Welcome to The Coffee Shop, just for you early risers
on Monday mornings. This is an Open Thread forum,
so if you have an off-topic opinion burning a hole in
your brainpan, feel free to add a comment.
“Human kindness has never weakened the stamina
or softened the fiber of a free people. A nation does
not have to be cruel to be tough.”
– Franklin D. Roosevelt
Love all, trust a few, do wrong to none.
– William Shakespeare, ‘All’s Well That Ends Well’
I got very little sleep this past weekend, so I’m going to simplify this morning’s post, narrowing it down to just three poets who have birthdays this week.
from The Vanity of Human Wishes
by Samuel Johnson
(The Tenth Satire of Juvenal, Imitated)
Once more, Democritus, arise on earth,
With cheerful wisdom and instructive mirth,
See motley life in modern trappings dress’d,
And feed with varied fools th’ eternal jest:
Thou who couldst laugh where want enchain’d caprice,
Toil crush’d conceit, and man was of a piece;
Where wealth unlov’d without a mourner died;
And scarce a sycophant was fed by pride;
Where ne’er was known the form of mock debate,
Or seen a new-made mayor’s unwieldy state;
Where change of fav’rites made no change of laws,
And senates heard before they judg’d a cause;
How wouldst thou shake at Britain’s modish tribe,
Dart the quick taunt, and edge the piercing gibe?
Attentive truth and nature to decry,
And pierce each scene with philosophic eye.
To thee were solemn toys or empty show,
The robes of pleasure and the veils of woe:
All aid the farce, and all thy mirth maintain,
Whose joys are causeless, or whose griefs are vain.
“The Vanity of Human Wishes” is in the public domain.
Samuel Johnson was born September 18, 1709, in Lichfield, England. Dubbed the ‘Dictionary Man’ he was a scholar, essayist, playwright, lexicographer, poet, biographer, and literary critic. After arriving in London, he wrote for The Gentleman’s Magazine, penned a biography of Richard Savage and the play Irene, published poems, and after nine years of effort, produced A Dictionary of the English Language in 1755. Johnson also had a lasting effect on literary criticism, and annotated the plays of William Shakespeare. After several years of declining health, Samuel Johnson died in December 1784 at the age of 75. James Boswell’s Life of Samuel Johnson is probably the most famous biography in history.
Something Told the Wild Geese
by Rachel Field
Something told the wild geese
It was time to go.
Though the fields lay golden
Something whispered, — “Snow.”
Leaves were green and stirring,
But beneath warm feathers
Something cautioned, — “Frost.”
All the sagging orchards
Steamed with amber spice,
But each wild breast stiffened
At remembered ice.
Something told the wild geese
It was time to fly,—
Summer sun was on their wings,
Winter in their cry.
“Something Told the Wild Geese” is in the public domain.
Rachel Field was born in New York City on September 19, 1894; American novelist, playwright, poet, and children’s author. She was best known for Hitty, Her First Hundred Years, which won the 1930 Newbery Award. It was also named to the Lewis Carroll Shelf, an award for books considered worthy of placement “on the same shelf” as Carroll’s Alice. In 1935, the American Booksellers Association honored her novel Time Out of Mind with its inaugural National Book Award for Most Distinguished Novel. She moved to Hollywood, where her novels Time Out of Mind, All This and Heaven Too, and And Now Tomorrow were made into films. But in March 1942, she died in Los Angeles, of pneumonia following an operation. She was just 47 years old. In spite of all her success, she quickly faded from public memory, until another writer, Robin Clifford Wood, wrote her biography, The Field House: A Writer’s Life Lost and Found, published in 2021.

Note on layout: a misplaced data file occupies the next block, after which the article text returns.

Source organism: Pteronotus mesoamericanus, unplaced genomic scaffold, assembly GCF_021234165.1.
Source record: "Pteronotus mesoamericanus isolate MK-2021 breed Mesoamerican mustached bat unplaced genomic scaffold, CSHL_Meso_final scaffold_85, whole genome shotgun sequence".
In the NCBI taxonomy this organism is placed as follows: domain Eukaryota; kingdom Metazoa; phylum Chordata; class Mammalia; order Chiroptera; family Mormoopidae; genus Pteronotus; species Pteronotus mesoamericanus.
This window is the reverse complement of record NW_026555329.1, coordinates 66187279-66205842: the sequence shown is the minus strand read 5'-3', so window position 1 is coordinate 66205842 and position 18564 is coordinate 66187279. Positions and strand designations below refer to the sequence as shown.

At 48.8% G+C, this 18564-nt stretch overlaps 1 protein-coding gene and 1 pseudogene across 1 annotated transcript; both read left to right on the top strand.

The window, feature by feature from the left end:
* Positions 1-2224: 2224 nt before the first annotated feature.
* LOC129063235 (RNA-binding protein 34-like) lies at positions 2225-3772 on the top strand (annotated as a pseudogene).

The Well or the Cup
by Kay Ryan
at the start
can give away
you must hold
to your heart.
and what is
a cup. Some
Why We Must Struggle
by Kay Ryan
If we have not struggled
as hard as we can
at our strongest
how will we sense
the shape of our losses
or know what sustains
us longest or name
what change costs us,
saying how strange
it is that one sector
of the self can step in
for another in trouble,
how loss activates
a latent double, how
we can feed
as upon nectar
“The Well or the Cup” and “Why We Must Struggle” from The Best of It: New and Selected Poems, © 2010 by Kay Ryan – Grove Press
Kay Ryan was born in San Jose, California on September 21, 1945; American poet and community college English teacher. She has talked about her childhood home being a place of silence, where “being a poet would be thought of as putting on airs.” Ryan has published nine poetry collections, beginning with Dragon Acts to Dragon Ends, published privately in 1983. It was her sixth book of poetry, The Niagara River, winner of the 2004 Ruth Lily Poetry Prize, which brought her some national attention. She was a surprise choice when the U.S. Library of Congress named her as Poet Laureate (2008-2010). “I felt completely unequal to the task. I thought, no, never in a million years …” In spite of her self-doubts, and the diagnosis of her life partner, Carol Adair, with advanced stage cancer, she accepted, and emphasized the value of community colleges during her tenure. Adair died in 2009, during Ryan’s second term. Kay Ryan won the 2011 Pulitzer Prize for Poetry for The Best of It: New and Selected Poems. In 2013, President Barack Obama presented her with a National Humanities Medal. Her poetry collection, Erratic Facts, was published in 2016.